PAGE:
Mindie Maus of San Pedro, California
“My daughter, Marley Mainwaring, shows all-around in AQHA and is qualified for the first time for the (Ford) Youth World. I am a single mom who works 40 hours a week and could never afford to give her what my parents have given her. I showed when I was young but not to the caliber that my daughter shows today.
“My parents, Sam and Kathie Maus, bought Marley her first show horse, Little Credit Needed. Seeing as they spent 90 times what my first horse cost, this was and still is the best gift I could have ever received for Marley. Grandma and Grandpa also surprised Marley with yet another world-caliber show horse, RL Impulse, whom they purchased at the (All American Quarter Horse) Congress in 2010. Marley has been showing all over the country for five years now and has placed in the top five in her first two Congress shows.
“Marley travels to each and every show with Grandma and Grandpa, and I fly in when work permits. I couldn’t have ever dreamed that my 11-year-old would have two of the best horses out there, let alone qualify for the Youth World at such a young age. I owe all of this and more to my parents for the time, money and commitment they give to Marley and her passion.”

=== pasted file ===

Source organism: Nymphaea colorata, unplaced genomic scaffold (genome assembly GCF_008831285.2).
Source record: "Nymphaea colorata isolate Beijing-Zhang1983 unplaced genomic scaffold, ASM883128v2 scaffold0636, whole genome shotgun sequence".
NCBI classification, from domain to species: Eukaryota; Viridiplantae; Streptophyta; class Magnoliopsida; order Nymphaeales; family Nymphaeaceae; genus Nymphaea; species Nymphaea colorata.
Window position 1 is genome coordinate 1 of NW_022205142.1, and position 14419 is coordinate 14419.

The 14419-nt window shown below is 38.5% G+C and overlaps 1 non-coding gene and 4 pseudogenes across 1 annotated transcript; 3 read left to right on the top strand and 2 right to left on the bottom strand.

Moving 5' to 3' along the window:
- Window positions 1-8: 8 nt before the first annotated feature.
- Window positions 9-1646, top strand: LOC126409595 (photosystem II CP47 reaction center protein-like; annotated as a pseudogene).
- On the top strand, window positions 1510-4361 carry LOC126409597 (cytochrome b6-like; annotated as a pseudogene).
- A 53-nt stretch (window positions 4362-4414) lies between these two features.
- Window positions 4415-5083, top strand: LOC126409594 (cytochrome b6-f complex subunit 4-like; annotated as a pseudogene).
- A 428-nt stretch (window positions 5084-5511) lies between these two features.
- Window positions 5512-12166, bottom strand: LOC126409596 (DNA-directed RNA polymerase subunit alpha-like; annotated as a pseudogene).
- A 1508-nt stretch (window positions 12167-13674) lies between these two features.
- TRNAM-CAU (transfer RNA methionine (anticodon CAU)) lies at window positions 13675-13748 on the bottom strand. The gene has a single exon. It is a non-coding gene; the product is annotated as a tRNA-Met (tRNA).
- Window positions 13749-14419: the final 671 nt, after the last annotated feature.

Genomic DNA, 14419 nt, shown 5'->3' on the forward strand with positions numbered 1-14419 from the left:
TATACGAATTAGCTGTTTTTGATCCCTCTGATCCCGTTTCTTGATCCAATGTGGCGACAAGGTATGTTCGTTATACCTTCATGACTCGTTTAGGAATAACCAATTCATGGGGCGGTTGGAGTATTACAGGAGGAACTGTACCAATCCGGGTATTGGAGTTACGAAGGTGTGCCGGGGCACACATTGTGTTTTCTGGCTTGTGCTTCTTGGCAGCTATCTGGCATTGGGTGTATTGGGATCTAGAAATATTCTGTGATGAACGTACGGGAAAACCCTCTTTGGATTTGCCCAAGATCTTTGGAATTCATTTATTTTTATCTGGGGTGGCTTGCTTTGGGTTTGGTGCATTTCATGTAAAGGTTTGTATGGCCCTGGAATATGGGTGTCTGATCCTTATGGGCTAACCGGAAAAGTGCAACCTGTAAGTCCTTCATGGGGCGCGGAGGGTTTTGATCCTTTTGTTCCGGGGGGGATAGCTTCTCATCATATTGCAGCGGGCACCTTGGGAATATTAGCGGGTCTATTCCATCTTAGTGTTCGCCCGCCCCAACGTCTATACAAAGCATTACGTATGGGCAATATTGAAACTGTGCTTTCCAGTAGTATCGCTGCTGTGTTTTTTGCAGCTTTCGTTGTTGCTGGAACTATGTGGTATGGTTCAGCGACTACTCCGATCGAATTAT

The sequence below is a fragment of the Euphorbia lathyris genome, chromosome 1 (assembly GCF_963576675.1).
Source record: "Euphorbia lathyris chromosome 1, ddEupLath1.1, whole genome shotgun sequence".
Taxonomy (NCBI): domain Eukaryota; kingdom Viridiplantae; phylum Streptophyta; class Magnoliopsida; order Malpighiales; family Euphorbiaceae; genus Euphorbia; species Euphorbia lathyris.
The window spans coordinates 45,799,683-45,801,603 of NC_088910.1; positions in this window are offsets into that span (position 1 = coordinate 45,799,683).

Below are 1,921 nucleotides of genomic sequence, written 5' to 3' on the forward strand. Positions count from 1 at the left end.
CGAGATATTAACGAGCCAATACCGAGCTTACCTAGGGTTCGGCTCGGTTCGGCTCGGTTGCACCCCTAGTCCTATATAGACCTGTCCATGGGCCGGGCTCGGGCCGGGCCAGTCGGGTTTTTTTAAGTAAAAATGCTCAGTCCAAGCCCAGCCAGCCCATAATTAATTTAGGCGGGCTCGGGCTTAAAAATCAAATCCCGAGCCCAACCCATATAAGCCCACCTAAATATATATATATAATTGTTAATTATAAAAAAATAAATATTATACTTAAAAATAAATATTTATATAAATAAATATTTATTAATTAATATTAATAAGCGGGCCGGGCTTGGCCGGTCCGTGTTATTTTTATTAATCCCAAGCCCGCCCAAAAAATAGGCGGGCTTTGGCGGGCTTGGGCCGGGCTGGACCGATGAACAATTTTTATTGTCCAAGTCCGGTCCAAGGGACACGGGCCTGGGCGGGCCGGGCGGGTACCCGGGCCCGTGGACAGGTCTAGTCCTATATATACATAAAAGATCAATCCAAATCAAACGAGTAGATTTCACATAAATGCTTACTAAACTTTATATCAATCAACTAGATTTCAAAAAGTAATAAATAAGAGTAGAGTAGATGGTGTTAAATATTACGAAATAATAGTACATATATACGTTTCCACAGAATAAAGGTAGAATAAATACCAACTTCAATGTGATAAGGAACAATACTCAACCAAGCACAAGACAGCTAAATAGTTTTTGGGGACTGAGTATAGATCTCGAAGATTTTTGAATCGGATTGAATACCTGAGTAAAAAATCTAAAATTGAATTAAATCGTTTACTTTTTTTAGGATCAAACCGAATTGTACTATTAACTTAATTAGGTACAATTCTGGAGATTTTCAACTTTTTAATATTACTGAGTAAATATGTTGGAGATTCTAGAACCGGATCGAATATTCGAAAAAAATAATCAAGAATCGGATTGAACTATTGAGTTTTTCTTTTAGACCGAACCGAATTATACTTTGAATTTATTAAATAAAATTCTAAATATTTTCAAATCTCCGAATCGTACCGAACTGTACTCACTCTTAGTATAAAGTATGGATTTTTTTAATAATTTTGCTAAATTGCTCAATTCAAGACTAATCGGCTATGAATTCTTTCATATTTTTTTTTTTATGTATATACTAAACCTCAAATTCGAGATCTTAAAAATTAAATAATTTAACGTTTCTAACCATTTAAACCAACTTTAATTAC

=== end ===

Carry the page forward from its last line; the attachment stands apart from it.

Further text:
Malisha Collins of Sunset, Texas
“I have had horses since my grandson, Payton, now 3, was born, but he has claimed one horse as his. Her name is Miss Kathys Gold, and she is an appendix Quarter Horse. She is 17 and a palomino, and he always calls to her when we go out to the horses. Payton has been in the saddle with me since he was 1, but last year, we ponied him on “Katie,” and she is very patient with him. He loves her and is as horse-crazy as I am.”
Jodi Hunt of Oquawka, Illinois